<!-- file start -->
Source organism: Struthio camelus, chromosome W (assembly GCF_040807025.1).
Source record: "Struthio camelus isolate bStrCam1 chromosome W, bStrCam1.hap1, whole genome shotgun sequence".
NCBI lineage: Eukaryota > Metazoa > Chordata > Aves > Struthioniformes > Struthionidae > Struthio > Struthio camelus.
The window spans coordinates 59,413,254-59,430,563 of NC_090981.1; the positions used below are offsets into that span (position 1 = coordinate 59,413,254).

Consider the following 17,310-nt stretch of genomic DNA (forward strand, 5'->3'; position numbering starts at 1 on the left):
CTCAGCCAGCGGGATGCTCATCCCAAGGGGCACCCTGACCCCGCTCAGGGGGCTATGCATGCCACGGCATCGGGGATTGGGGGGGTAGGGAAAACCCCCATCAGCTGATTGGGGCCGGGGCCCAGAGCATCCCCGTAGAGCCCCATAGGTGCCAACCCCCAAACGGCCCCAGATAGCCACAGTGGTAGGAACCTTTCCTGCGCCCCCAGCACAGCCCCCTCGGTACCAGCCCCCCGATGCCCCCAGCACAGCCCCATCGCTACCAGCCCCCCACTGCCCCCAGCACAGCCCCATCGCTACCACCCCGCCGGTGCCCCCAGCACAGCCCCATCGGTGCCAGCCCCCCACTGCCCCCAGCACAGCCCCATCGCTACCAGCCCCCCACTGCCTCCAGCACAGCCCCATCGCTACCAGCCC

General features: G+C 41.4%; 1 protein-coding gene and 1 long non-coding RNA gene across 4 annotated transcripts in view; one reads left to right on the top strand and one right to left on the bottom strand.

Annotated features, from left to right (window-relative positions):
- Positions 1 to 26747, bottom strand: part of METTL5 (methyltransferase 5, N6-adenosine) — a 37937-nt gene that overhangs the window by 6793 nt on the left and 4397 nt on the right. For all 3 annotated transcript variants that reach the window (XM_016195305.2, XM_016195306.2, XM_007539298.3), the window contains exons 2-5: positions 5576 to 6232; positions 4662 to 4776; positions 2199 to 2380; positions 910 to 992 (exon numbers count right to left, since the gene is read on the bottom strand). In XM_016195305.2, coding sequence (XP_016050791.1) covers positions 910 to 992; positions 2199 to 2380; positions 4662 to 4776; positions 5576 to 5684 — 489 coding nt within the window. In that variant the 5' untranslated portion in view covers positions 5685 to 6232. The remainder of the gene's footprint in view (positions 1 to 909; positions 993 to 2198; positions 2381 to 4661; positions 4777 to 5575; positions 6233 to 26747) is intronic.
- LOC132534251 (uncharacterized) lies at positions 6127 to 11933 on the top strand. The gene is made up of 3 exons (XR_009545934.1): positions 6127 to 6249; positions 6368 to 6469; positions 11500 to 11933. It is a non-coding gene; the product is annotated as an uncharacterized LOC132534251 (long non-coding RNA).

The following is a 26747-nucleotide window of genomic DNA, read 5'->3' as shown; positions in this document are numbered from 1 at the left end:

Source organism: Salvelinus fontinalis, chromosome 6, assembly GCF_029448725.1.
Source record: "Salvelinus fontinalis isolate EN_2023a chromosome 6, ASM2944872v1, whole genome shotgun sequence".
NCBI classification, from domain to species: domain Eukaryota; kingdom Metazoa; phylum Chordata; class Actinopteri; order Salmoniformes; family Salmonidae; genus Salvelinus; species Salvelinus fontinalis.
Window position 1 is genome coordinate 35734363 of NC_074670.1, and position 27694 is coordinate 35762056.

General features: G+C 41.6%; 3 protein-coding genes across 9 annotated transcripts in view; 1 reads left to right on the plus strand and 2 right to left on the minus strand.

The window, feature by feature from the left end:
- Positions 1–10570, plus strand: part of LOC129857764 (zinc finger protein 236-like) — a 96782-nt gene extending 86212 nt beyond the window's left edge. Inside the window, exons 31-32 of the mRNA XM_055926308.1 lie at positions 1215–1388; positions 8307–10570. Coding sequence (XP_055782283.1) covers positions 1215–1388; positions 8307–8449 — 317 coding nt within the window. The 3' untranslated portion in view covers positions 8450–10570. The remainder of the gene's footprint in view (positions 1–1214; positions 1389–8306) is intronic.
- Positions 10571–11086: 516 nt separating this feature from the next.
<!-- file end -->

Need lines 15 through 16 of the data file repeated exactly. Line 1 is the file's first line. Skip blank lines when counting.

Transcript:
Window position 1 is genome coordinate 35734363 of NC_074670.1, and position 27694 is coordinate 35762056.

General features: G+C 41.6%; 3 protein-coding genes across 9 annotated transcripts in view; 1 reads left to right on the plus strand and 2 right to left on the minus strand.